It becomes obvious that the legislature in adopting the above statute has eliminated any qualification of residency insofar as it relates to the necessity for licensing or registering motor vehicles traveling on the highways of this State. You will note that the only qualification is that a motor vehicle owner is permitted a period of 30 days during which he may operate his vehicle within the State without registering it in accordance with the laws applicable to resident owners so long as the same is duly registered and displays valid registration plates from the place of residence of the owner. Subsections B and C of the above statute further qualify this exemption. Therefore, in answer to your first above question, we are of the opinion that the statute applies equally to those who only temporarily accept employment within the State so long as that person remains within the State for a period in excess of 30 days. However, your attention is further directed to Subsection C of the above quoted section wherein it is provided that if that person regularly operates his vehicle in the course of such business then it appears that each such {*307} vehicle shall be registered without the privilege of exercising the 30-day exemption provided for in the first two subsections of the quoted statute.

Your second question is closely related to one considered by this office earlier this year. See Opinion No. 59-71, dated July 10, 1959. In that opinion, we had occasion to quote with approval the following language from the case of Marshall v. State, 171 S.W. 2d 269, 271, wherein the Supreme Court of the State of Tennessee construed a statute having similar language in the following fashion:

"Considering the entire Act and scheme of legislation, it is our opinion that it was not the intention of the legislature to permit a non-resident to operate a business or practice his profession in the state of Tennessee for a period of 29 days and be out of the state for one day, thus avoiding the 30-consecutive-day period, and avoid the registration of his automobile."

We also quoted with approval from the case of Dudley v. Northampton Str. Ry., 69 N.E. 25 (Mass.) as follows:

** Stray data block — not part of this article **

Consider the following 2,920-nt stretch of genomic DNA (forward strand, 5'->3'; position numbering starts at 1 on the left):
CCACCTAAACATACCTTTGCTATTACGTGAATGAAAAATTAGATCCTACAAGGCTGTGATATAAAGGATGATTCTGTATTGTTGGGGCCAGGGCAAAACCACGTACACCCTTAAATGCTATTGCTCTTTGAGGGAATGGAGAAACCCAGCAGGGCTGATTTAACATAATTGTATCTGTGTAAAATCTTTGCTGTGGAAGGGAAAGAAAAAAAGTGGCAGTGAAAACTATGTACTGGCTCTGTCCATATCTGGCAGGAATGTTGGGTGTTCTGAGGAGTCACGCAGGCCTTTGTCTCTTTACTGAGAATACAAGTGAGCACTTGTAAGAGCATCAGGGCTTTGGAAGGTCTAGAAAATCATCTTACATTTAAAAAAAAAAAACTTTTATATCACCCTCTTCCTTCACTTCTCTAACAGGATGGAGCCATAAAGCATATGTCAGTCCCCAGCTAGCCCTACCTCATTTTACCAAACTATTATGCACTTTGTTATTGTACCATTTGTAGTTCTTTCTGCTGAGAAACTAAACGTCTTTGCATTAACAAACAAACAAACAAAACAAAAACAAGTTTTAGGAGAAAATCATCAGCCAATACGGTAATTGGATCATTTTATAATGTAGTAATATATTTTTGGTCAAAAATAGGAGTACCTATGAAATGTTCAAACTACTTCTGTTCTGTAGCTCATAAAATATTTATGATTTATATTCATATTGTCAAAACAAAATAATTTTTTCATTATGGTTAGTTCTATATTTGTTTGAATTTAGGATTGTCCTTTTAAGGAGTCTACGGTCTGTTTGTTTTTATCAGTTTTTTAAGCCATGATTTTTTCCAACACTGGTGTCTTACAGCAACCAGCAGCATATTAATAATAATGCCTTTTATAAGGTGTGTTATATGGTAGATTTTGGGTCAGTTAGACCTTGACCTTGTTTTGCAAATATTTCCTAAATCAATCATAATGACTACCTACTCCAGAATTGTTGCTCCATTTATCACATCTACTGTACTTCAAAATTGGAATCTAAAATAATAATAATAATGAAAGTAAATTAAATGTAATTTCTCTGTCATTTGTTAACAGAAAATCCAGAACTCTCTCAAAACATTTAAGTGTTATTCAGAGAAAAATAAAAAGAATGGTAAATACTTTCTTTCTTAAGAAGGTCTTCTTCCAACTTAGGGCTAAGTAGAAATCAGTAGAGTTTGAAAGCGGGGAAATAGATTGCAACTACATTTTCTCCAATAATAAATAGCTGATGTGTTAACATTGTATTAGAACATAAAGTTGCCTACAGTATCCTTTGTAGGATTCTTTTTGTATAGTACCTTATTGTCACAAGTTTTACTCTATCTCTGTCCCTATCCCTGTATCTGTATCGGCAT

". . . the running of his 15 days was not interrupted by his temporary calls into the other states." Supra, page 26.

While we recognized that the above statutes were not precisely in the same language as that adopted by the New Mexico legislature in its 1959 session, we were of the opinion that they were sufficiently similar in content as to make the court's interpretation as expressed therein precedent for us. Therefore, we concluded in that opinion that the purpose of the statute could not be circumvented by a nonresident motorist who, with the intent to return to New Mexico, leaves the State for only a day or two in an effort to toll the running of the period.

We are constrained to hold similarly in response to the question raised by you. We do not feel that a person who is gainfully employed in this State may circumvent the 30-day limitation by a short visit to another state when it is his intention to return within a day or two to New Mexico.

In answer to your third question, this office is of the opinion that the provisions of similar legislation held upconstitutional in State v. Pate, 47 N.M. 182, have been eliminated by the legislation adopted by the 1959 legislature. This office so held in an earlier opinion this year. See 59-53, dated June 2, 1959, wherein the author of the opinion stated as follows:

"The amendment [to 64-6-1, supra] also removed certain exceptions from this section of law which had been adjudicated as making part of this section of doubtful validity."

State v. Pate, 47 N.M. 182, you will recall held that it was an effort on the part of the legislature to create a class within a class of nonresidents. It is our view that no such distinction exists within the statute in question and that the classification meets the test of reasonableness. It is our view that these tests have been met and that the constitutional doubts have been eliminated. Therefore, our conclusion is as above-mentioned to your third question.

By: Thomas O. Olson

Assistant Attorney General